C++ concepts: Iterator

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The Iterator concept describes types that can be used to identify and traverse the elements of a container.

Iterator is the base concept used by other iterator types: InputIterator, OutputIterator, ForwardIterator, BidirectionalIterator, and RandomAccessIterator. Iterators can be thought of as an abstraction of pointers.


The type It satisfies Iterator if


  • r, an lvalue of type It.

The following expressions must be valid and have their specified effects:

Expression Return Type Precondition
*r unspecified r is dereferenceable (see below)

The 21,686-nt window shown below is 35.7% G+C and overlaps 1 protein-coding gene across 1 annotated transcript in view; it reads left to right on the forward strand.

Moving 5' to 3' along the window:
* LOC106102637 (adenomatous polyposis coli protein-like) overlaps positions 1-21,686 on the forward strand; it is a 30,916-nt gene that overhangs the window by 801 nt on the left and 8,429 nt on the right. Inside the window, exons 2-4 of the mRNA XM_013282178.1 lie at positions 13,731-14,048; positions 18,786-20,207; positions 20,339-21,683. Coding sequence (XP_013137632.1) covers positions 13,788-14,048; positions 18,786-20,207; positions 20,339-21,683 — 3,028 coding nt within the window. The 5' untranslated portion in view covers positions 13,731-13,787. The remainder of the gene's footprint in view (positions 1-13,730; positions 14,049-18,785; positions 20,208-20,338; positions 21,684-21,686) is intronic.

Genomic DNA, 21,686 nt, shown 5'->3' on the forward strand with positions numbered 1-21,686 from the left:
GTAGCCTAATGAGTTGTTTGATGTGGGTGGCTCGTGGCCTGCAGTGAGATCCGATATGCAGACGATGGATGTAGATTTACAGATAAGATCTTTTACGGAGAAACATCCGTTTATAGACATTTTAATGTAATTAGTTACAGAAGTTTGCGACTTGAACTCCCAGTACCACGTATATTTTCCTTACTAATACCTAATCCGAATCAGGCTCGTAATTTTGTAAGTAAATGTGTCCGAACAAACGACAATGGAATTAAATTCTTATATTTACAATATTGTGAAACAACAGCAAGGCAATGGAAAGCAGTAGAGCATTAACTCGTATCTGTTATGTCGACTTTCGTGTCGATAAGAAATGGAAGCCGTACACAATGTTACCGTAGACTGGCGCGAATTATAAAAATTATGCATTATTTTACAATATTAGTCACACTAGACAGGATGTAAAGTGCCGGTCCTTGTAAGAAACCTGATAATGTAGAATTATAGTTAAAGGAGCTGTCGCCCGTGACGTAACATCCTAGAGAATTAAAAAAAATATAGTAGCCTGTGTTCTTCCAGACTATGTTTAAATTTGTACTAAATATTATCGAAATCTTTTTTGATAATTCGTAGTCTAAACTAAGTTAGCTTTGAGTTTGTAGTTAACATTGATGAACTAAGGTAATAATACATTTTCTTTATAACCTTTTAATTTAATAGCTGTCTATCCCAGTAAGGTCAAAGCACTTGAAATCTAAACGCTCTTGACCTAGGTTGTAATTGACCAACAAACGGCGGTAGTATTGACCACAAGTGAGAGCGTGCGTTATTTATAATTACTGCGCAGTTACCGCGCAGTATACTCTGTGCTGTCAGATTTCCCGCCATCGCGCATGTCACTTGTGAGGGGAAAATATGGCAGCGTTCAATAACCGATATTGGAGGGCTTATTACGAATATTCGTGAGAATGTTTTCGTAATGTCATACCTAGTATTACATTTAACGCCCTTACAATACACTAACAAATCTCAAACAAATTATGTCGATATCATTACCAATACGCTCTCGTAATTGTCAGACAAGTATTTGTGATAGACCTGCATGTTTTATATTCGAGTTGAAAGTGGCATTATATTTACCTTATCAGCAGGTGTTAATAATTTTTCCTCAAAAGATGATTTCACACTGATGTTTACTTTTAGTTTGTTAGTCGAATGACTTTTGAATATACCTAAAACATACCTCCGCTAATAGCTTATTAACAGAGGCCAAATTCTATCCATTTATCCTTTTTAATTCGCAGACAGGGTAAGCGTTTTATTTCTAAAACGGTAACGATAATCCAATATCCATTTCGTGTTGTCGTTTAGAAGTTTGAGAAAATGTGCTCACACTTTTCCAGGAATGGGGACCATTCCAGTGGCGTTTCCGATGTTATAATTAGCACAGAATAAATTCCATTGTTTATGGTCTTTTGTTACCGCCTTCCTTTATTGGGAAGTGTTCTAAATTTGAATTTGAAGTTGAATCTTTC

++r It& r is incrementable (the behavior of the expression ++r is defined)

Dereferenceable iterators

Iterators for which the behavior of the expression *i is defined are called dereferenceable.

Iterators are not dereferenceable if

  • they are past-the-end iterators (including pointers past the end of an array) or before-begin iterators. Such iterators may be dereferenceable in a particular implementation, but the library never assumes that they are.
  • they are singular iterators, that is, iterators that are not associated with any sequence. A null pointer, as well as a default-constructed pointer (holding an indeterminate value) is singular
  • they were invalidated by one of the iterator-invalidating operations on the sequence to which they refer.

See also